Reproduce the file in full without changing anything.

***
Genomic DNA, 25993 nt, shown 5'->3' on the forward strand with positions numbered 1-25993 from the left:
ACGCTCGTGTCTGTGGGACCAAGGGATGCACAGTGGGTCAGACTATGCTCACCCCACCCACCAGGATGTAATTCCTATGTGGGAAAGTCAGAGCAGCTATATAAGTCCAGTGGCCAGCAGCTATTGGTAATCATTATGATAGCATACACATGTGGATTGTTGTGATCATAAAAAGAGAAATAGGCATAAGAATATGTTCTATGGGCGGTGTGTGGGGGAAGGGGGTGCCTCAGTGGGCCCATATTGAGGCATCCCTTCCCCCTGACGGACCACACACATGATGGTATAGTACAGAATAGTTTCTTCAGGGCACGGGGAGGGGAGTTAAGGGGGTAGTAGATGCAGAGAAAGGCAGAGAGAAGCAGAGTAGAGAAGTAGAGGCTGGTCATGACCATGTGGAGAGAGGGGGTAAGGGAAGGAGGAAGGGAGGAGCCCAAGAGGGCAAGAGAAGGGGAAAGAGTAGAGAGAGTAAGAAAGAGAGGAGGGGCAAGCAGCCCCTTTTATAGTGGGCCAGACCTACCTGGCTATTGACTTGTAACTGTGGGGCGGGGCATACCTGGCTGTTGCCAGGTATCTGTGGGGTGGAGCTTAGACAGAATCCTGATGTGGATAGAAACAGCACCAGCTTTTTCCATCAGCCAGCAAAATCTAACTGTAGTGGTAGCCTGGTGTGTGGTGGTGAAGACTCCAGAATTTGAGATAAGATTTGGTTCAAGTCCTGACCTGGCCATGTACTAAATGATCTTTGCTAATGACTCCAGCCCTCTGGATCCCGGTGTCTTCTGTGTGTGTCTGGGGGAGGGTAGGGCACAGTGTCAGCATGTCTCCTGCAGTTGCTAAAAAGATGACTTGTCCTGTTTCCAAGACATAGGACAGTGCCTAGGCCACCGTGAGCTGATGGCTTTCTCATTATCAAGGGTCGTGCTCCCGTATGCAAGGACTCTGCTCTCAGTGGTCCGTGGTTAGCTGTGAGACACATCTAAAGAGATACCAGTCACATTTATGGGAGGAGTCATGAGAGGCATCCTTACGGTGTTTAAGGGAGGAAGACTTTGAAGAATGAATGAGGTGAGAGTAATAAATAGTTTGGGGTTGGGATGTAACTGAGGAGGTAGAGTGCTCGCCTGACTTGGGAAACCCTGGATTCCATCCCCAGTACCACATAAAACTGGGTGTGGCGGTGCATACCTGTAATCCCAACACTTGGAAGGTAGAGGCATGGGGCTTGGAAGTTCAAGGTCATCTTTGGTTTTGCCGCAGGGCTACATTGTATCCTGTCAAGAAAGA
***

Genomic DNA, 25993 nt, shown 5'->3' on the forward strand with positions numbered 1-25993 from the left:
ACGCTCGTGTCTGTGGGACCAAGGGATGCACAGTGGGTCAGACTATGCTCACCCCACCCACCAGGATGTAATTCCTATGTGGGAAAGTCAGAGCAGCTATATAAGTCCAGTGGCCAGCAGCTATTGGTAATCATTATGATAGCATACACATGTGGATTGTTGTGATCATAAAAAGAGAAATAGGCATAAGAATATGTTCTATGGGCGGTGTGTGGGGGAAGGGGGTGCCTCAGTGGGCCCATATTGAGGCATCCCTTCCCCCTGACGGACCACACACATGATGGTATAGTACAGAATAGTTTCTTCAGGGCACGGGGAGGGGAGTTAAGGGGGTAGTAGATGCAGAGAAAGGCAGAGAGAAGCAGAGTAGAGAAGTAGAGGCTGGTCATGACCATGTGGAGAGAGGGGGTAAGGGAAGGAGGAAGGGAGGAGCCCAAGAGGGCAAGAGAAGGGGAAAGAGTAGAGAGAGTAAGAAAGAGAGGAGGGGCAAGCAGCCCCTTTTATAGTGGGCCAGACCTACCTGGCTATTGACTTGTAACTGTGGGGCGGGGCATACCTGGCTGTTGCCAGGTATCTGTGGGGTGGAGCTTAGACAGAATCCTGATGTGGATAGAAACAGCACCAGCTTTTTCCATCAGCCAGCAAAATCTAACTGTAGTGGTAGCCTGGTGTGTGGTGGTGAAGACTCCAGAATTTGAGATAAGATTTGGTTCAAGTCCTGACCTGGCCATGTACTAAATGATCTTTGCTAATGACTCCAGCCCTCTGGATCCCGGTGTCTTCTGTGTGTGTCTGGGGGAGGGTAGGGCACAGTGTCAGCATGTCTCCTGCAGTTGCTAAAAAGATGACTTGTCCTGTTTCCAAGACATAGGACAGTGCCTAGGCCACCGTGAGCTGATGGCTTTCTCATTATCAAGGGTCGTGCTCCCGTATGCAAGGACTCTGCTCTCAGTGGTCCGTGGTTAGCTGTGAGACACATCTAAAGAGATACCAGTCACATTTATGGGAGGAGTCATGAGAGGCATCCTTACGGTGTTTAAGGGAGGAAGACTTTGAAGAATGAATGAGGTGAGAGTAATAAATAGTTTGGGGTTGGGATGTAACTGAGGAGGTAGAGTGCTCGCCTGACTTGGGAAACCCTGGATTCCATCCCCAGTACCACATAAAACTGGGTGTGGCGGTGCATACCTGTAATCCCAACACTTGGAAGGTAGAGGCATGGGGCTTGGAAGTTCAAGGTCATCTTTGGTTTTGCCGCAGGGCTACATTGTATCCTGTCAAGAAAGA